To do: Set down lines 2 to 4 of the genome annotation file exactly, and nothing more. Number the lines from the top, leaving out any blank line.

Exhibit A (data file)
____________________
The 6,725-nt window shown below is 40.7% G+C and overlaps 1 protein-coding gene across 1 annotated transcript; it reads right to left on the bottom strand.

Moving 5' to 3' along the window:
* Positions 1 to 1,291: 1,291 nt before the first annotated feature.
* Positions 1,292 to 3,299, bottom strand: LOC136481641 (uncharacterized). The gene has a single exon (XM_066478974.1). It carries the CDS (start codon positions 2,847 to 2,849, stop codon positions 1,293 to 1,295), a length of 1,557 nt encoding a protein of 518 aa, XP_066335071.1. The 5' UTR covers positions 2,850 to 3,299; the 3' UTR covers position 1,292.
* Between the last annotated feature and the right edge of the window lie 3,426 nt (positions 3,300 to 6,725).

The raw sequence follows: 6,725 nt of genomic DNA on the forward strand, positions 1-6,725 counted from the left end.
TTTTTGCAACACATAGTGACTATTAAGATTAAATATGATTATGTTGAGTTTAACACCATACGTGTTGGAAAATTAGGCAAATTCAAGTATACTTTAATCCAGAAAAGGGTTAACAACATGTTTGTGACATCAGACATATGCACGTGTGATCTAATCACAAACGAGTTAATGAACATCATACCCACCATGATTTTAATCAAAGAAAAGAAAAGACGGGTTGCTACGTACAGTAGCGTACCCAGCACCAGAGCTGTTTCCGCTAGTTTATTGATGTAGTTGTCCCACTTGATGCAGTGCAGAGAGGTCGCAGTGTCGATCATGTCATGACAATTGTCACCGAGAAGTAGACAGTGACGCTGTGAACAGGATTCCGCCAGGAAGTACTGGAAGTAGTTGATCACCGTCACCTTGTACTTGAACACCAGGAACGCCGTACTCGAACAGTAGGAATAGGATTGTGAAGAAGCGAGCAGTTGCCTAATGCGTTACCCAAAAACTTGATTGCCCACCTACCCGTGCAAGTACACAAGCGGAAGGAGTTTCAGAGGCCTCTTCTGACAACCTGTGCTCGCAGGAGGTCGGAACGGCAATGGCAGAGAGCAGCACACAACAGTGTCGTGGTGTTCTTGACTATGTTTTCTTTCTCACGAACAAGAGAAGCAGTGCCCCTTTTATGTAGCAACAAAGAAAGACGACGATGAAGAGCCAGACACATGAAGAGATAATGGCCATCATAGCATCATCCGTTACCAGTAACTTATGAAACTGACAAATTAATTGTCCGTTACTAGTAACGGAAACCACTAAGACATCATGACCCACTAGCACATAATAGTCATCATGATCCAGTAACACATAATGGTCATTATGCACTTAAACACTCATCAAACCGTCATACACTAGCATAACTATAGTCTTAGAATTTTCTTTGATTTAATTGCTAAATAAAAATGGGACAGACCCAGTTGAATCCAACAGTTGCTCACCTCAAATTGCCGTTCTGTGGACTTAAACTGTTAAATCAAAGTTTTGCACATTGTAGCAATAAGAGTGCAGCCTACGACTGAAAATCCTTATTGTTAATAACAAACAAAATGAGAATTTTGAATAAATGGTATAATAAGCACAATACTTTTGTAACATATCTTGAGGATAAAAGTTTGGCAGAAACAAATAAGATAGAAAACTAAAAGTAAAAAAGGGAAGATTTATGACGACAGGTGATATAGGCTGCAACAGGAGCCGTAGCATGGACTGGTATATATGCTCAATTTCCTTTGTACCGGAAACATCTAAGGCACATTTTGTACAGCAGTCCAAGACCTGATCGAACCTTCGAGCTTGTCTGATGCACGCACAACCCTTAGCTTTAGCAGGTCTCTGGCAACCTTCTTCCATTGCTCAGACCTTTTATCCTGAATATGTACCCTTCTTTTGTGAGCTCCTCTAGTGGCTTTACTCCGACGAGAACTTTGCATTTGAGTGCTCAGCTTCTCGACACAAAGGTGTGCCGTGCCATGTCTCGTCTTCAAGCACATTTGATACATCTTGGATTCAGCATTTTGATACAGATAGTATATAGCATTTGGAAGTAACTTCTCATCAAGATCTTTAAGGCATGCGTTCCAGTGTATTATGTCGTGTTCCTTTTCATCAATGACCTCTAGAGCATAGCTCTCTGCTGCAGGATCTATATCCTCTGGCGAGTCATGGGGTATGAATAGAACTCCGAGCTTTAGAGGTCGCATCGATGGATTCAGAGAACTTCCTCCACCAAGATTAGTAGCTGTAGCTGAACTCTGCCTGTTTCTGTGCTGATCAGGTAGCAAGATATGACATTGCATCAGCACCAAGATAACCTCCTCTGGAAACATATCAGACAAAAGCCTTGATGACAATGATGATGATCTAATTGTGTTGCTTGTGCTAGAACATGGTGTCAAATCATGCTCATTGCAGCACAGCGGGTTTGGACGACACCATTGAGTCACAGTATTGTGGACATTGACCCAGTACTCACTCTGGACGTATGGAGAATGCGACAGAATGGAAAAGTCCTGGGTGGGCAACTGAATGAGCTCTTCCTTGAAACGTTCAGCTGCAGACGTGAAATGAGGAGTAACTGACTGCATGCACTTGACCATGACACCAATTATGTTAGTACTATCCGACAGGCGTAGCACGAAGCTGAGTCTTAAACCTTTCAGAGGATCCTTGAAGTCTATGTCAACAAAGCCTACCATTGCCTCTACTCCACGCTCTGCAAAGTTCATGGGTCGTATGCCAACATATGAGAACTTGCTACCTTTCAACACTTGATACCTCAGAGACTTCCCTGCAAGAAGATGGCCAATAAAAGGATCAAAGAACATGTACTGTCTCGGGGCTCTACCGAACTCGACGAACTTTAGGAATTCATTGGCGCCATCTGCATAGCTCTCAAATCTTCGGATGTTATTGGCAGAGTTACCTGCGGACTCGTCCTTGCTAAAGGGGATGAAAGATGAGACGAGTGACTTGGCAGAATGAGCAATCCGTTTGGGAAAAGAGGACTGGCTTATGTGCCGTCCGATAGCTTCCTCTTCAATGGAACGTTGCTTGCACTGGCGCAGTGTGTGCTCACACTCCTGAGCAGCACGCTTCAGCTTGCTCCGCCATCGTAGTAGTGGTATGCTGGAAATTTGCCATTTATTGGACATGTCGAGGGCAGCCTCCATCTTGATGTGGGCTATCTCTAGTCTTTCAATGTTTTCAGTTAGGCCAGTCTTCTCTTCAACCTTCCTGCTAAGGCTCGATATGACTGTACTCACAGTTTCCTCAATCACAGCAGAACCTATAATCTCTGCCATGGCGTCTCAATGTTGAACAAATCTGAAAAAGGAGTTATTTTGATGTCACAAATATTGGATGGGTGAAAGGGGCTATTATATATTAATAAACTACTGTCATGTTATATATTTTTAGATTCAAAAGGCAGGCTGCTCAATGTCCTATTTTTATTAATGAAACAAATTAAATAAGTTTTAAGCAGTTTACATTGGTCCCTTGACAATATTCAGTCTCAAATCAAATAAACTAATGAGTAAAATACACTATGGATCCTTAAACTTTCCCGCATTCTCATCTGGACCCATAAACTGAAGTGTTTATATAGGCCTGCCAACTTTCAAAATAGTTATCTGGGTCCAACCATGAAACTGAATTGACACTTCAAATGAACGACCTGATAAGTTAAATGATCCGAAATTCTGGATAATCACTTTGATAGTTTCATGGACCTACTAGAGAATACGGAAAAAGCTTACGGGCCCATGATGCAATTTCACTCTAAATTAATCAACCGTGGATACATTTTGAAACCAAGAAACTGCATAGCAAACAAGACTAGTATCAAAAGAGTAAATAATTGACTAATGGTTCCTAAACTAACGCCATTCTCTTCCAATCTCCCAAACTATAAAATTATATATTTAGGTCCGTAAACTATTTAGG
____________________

Moving 5' to 3' along the window:
* Positions 1 to 1,291: 1,291 nt before the first annotated feature.
* Positions 1,292 to 3,299, bottom strand: LOC136481641 (uncharacterized). The gene has a single exon (XM_066478974.1). It carries the CDS (start codon positions 2,847 to 2,849, stop codon positions 1,293 to 1,295), a length of 1,557 nt encoding a protein of 518 aa, XP_066335071.1. The 5' UTR covers positions 2,850 to 3,299; the 3' UTR covers position 1,292.